Written by PETA
If you enjoy watching cheetahs
sprint or ospreys
dive, you might not be a big fan of sloths—one of the slowest and sleepiest
animals on the planet. But a closer look at these Central and South American
rainforest relatives of anteaters and armadillos
reveals a fascinating animal unlike any other.
© Mark M. Gaskill
Sloths—who can be two-toed and three-toed—spend
the vast majority of their time in trees, often hanging upside down
from branches, thanks to their powerful front legs. Sloths sleep up to 20 hours a day and
move very little when they are awake. If spotted on the ground by a predator,
sloths have virtually no chance of escape but will face their pursuer with
their sharp claws and fierce bites. But place that same sloth in the water, and
you're practically looking at an Olympic swimmer. In fact, sloths take to the
water so well that they'll intentionally plummet from a treetop directly into
the river below. Sloths even mate and give birth while hanging from branches,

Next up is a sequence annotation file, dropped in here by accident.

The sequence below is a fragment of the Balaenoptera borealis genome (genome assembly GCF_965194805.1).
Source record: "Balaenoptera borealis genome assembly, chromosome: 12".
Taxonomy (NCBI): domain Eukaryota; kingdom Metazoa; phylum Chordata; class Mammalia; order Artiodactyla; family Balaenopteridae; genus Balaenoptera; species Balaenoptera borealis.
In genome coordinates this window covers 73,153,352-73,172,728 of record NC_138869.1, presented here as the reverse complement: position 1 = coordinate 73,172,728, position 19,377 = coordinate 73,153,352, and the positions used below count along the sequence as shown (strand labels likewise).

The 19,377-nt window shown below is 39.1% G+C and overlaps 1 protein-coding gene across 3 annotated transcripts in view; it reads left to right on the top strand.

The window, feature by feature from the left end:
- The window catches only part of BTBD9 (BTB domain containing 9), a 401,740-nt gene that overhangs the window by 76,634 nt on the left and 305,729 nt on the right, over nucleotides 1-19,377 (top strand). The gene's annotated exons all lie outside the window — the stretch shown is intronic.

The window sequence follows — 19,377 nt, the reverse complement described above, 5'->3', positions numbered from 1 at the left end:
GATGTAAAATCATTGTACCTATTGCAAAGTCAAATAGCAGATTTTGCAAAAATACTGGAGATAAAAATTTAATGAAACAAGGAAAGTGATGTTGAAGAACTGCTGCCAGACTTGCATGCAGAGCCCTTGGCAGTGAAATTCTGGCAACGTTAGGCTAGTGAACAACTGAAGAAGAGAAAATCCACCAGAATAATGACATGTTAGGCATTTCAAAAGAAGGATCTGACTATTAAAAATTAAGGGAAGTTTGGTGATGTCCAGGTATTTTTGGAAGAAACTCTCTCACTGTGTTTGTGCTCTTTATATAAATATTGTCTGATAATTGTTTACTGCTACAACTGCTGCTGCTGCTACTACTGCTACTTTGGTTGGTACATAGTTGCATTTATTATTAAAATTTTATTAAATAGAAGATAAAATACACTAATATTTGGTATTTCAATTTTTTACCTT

and sloth babies cling to their mother for up to nine months.
One of the
sloths rescued from USGE
While sloths are right at home in trees and in the water,
one place they don't belong is in captivity. Several sloths
seized from the now-defunct exotic-animal dealer U.S. Global Exotics (USGE)—based on
evidence from a PETA undercover investigation of the hellish warehouse—were
thankfully taken in by a progressive, compassionate facility in Detroit. Help
keep sloths—and other animals—safe by never spending a dime at any store that
Written by Joe Taksel
you have a general question for PETA and would like a response, please e-mail Info@peta.org. If you need to report cruelty to
an animal, please click
here. If you are reporting an animal in imminent danger and know where to find the
animal and if the abuse is taking place right now, please call your local
police department. If the police are unresponsive, please call PETA
immediately at 757-622-7382 and press 2.
Follow PETA on Twitter!
Almost all of us grew up eating meat, wearing leather, and going to circuses and zoos. We never considered the impact of these actions on the animals involved. For whatever reason, you are now asking the question: Why should animals have rights? Read more.